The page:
apply to ECF No. [88-2] has been waived; any such arguments by the plaintiff must be set forth
in a double-spaced memorandum, not to exceed 5 pages. The defendants shall have seven (7)
days to respond to any filings by the plaintiff; that response may not exceed 5 double-spaced
2. Also within seven (7) days, the defendants shall file a statement on the docket stating whether
they have produced all non-privileged e-mails from Kim Doughtie, Lori Gannuscio, and their
direct supervisor[s] from January 1, 2014 to November 16, 2015. If the defendants have not
produced all such communications, they shall produce them within 14 days. If the Defendants
claim that any such communications are privileged, they shall produce a privilege log and file a
copy of the log on the docket.
3. The Court sustains the defendants’ objections to further production of insurance information both
because the requested additional information falls outside of the relevant time frame and because,
in any event, it is premature.
4. The Court sustains the defendants’ objection to the production of personnel files, including those
pertaining to Kim Doughtie’s termination. As the court explained previously in ECF No. ,
information relating to Ms. Doughtie’s termination is not relevant, in part because it took place
after the conduct alleged by the plaintiff in this case.
5. The Court sustains the defendants’ objection to producing copies of the current lease because it
would not be relevant to the alleged events taking place between January 1, 2014 and November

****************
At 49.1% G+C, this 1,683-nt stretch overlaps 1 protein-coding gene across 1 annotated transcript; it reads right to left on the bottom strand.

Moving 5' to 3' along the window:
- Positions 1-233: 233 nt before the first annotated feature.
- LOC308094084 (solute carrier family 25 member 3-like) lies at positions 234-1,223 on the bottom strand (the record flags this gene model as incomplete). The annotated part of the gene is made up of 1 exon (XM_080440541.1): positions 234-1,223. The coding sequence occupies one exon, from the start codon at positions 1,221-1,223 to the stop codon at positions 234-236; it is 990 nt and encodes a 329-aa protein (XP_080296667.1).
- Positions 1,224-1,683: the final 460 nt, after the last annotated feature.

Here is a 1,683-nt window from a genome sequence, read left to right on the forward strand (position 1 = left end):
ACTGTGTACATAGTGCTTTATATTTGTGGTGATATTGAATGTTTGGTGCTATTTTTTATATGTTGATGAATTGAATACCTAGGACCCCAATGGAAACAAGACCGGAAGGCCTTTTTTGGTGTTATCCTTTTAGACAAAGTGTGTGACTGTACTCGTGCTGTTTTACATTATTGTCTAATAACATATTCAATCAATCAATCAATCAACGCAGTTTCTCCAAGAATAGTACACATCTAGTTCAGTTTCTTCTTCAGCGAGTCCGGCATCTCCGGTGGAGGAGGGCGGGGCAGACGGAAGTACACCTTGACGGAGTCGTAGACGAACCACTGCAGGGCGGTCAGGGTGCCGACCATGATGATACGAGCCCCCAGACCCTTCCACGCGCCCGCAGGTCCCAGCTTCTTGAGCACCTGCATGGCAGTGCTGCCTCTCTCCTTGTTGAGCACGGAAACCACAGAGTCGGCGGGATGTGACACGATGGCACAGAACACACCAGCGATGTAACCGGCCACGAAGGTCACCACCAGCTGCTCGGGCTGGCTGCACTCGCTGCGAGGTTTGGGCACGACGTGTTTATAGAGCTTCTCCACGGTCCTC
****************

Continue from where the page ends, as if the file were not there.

6. Because defense counsel represented at the conference that the Defendants had produced all
materials in the tenant file other than privileged documents, the defendants’ objections to further
production of the tenant files are sustained except with regard to the privilege issue concerning
ECF No. [88-2], set forth above, which the court will decide after it reviews the submissions
concerning a possible waiver.
7. Defense counsel further stated at the conference that he was unaware of any documents relating
to the plaintiff’s accusations concerning the defamation claim. He further stated that he was
unaware of any facts concerning that claim until the claim was recently made in this lawsuit. He
also represented that Ms. Doughtie has not worked for the Defendants since she was terminated in
2015. Accordingly, the defendants’ objection to producing further information concerning the
defamation claim is sustained.
These rulings, combined with the Court’s earlier rulings (see, e.g., ECF No. 45), appear to resolve the
outstanding discovery disputes between the parties. The parties’ correspondence presenting these
discovery issues to the Court is attached. If any party believes the Court has not resolved all discovery
issues remaining between the parties, that party shall file a statement so indicating and listing the specific
outstanding discovery requests (including them verbatim in the statement) that that party believes remains
in dispute. The statement may not exceed two pages, shall be double-spaced, and may not include further
IT IS SO ORDERED.
Michael P. Shea, U.S.D.J.
November 6, 2017